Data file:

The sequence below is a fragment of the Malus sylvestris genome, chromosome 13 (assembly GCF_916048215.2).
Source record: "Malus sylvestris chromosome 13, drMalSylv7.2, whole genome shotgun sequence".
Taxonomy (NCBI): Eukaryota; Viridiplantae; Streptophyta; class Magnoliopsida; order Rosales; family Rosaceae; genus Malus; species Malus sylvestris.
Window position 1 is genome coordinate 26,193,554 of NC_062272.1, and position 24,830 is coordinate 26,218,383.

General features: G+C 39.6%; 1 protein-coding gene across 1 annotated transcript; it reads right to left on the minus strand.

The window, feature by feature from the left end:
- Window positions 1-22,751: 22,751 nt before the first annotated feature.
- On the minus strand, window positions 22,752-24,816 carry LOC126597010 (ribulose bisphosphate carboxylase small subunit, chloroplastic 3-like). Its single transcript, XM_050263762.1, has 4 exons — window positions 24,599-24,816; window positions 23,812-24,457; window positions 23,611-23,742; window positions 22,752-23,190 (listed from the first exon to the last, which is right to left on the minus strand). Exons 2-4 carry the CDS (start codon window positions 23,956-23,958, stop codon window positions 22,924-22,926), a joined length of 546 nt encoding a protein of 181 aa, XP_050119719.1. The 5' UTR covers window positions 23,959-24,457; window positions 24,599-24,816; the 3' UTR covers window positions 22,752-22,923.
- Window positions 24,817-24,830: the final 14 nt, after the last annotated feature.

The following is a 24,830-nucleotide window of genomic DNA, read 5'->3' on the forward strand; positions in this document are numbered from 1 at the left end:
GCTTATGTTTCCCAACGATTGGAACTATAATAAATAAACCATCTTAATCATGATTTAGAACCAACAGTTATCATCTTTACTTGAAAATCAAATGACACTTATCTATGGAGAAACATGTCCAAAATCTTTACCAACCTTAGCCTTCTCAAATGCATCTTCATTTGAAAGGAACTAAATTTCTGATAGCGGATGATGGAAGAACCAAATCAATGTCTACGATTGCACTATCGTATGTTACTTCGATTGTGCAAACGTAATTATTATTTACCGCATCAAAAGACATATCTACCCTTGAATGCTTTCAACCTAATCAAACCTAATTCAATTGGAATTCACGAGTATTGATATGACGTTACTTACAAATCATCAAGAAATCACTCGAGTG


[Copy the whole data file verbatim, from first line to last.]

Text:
The sequence below is a fragment of the Malus sylvestris genome, chromosome 13 (assembly GCF_916048215.2).
Source record: "Malus sylvestris chromosome 13, drMalSylv7.2, whole genome shotgun sequence".
Taxonomy (NCBI): Eukaryota; Viridiplantae; Streptophyta; class Magnoliopsida; order Rosales; family Rosaceae; genus Malus; species Malus sylvestris.
Window position 1 is genome coordinate 26,193,554 of NC_062272.1, and position 24,830 is coordinate 26,218,383.

General features: G+C 39.6%; 1 protein-coding gene across 1 annotated transcript; it reads right to left on the minus strand.

The window, feature by feature from the left end:
- Window positions 1-22,751: 22,751 nt before the first annotated feature.
- On the minus strand, window positions 22,752-24,816 carry LOC126597010 (ribulose bisphosphate carboxylase small subunit, chloroplastic 3-like). Its single transcript, XM_050263762.1, has 4 exons — window positions 24,599-24,816; window positions 23,812-24,457; window positions 23,611-23,742; window positions 22,752-23,190 (listed from the first exon to the last, which is right to left on the minus strand). Exons 2-4 carry the CDS (start codon window positions 23,956-23,958, stop codon window positions 22,924-22,926), a joined length of 546 nt encoding a protein of 181 aa, XP_050119719.1. The 5' UTR covers window positions 23,959-24,457; window positions 24,599-24,816; the 3' UTR covers window positions 22,752-22,923.
- Window positions 24,817-24,830: the final 14 nt, after the last annotated feature.

The following is a 24,830-nucleotide window of genomic DNA, read 5'->3' on the forward strand; positions in this document are numbered from 1 at the left end:
GCTTATGTTTCCCAACGATTGGAACTATAATAAATAAACCATCTTAATCATGATTTAGAACCAACAGTTATCATCTTTACTTGAAAATCAAATGACACTTATCTATGGAGAAACATGTCCAAAATCTTTACCAACCTTAGCCTTCTCAAATGCATCTTCATTTGAAAGGAACTAAATTTCTGATAGCGGATGATGGAAGAACCAAATCAATGTCTACGATTGCACTATCGTATGTTACTTCGATTGTGCAAACGTAATTATTATTTACCGCATCAAAAGACATATCTACCCTTGAATGCTTTCAACCTAATCAAACCTAATTCAATTGGAATTCACGAGTATTGATATGACGTTACTTACAAATCATCAAGAAATCACTCGAGTG